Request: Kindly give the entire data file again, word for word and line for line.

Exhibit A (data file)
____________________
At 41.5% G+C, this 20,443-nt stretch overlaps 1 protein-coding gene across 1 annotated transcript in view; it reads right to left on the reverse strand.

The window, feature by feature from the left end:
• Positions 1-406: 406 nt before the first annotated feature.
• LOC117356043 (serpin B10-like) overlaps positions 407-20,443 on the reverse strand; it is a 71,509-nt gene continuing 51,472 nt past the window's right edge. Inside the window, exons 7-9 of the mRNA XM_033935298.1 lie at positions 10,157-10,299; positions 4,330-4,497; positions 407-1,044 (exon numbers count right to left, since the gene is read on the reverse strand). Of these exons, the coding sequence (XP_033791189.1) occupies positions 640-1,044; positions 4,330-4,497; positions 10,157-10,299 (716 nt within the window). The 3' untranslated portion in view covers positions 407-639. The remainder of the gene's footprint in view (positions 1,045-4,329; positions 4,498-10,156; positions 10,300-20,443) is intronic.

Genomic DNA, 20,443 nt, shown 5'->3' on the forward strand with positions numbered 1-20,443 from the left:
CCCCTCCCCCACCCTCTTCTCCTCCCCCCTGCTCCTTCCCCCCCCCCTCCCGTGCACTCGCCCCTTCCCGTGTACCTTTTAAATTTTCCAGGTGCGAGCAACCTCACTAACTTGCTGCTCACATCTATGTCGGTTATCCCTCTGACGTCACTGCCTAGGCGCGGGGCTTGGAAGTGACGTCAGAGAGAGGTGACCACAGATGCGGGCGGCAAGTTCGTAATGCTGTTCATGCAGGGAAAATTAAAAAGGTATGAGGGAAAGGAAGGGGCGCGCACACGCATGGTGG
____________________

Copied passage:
At 41.5% G+C, this 20,443-nt stretch overlaps 1 protein-coding gene across 1 annotated transcript in view; it reads right to left on the reverse strand.

The window, feature by feature from the left end:
• Positions 1-406: 406 nt before the first annotated feature.
• LOC117356043 (serpin B10-like) overlaps positions 407-20,443 on the reverse strand; it is a 71,509-nt gene continuing 51,472 nt past the window's right edge. Inside the window, exons 7-9 of the mRNA XM_033935298.1 lie at positions 10,157-10,299; positions 4,330-4,497; positions 407-1,044 (exon numbers count right to left, since the gene is read on the reverse strand). Of these exons, the coding sequence (XP_033791189.1) occupies positions 640-1,044; positions 4,330-4,497; positions 10,157-10,299 (716 nt within the window). The 3' untranslated portion in view covers positions 407-639. The remainder of the gene's footprint in view (positions 1,045-4,329; positions 4,498-10,156; positions 10,300-20,443) is intronic.

Genomic DNA, 20,443 nt, shown 5'->3' on the forward strand with positions numbered 1-20,443 from the left:
CCCCTCCCCCACCCTCTTCTCCTCCCCCCTGCTCCTTCCCCCCCCCCTCCCGTGCACTCGCCCCTTCCCGTGTACCTTTTAAATTTTCCAGGTGCGAGCAACCTCACTAACTTGCTGCTCACATCTATGTCGGTTATCCCTCTGACGTCACTGCCTAGGCGCGGGGCTTGGAAGTGACGTCAGAGAGAGGTGACCACAGATGCGGGCGGCAAGTTCGTAATGCTGTTCATGCAGGGAAAATTAAAAAGGTATGAGGGAAAGGAAGGGGCGCGCACACGCATGGTGG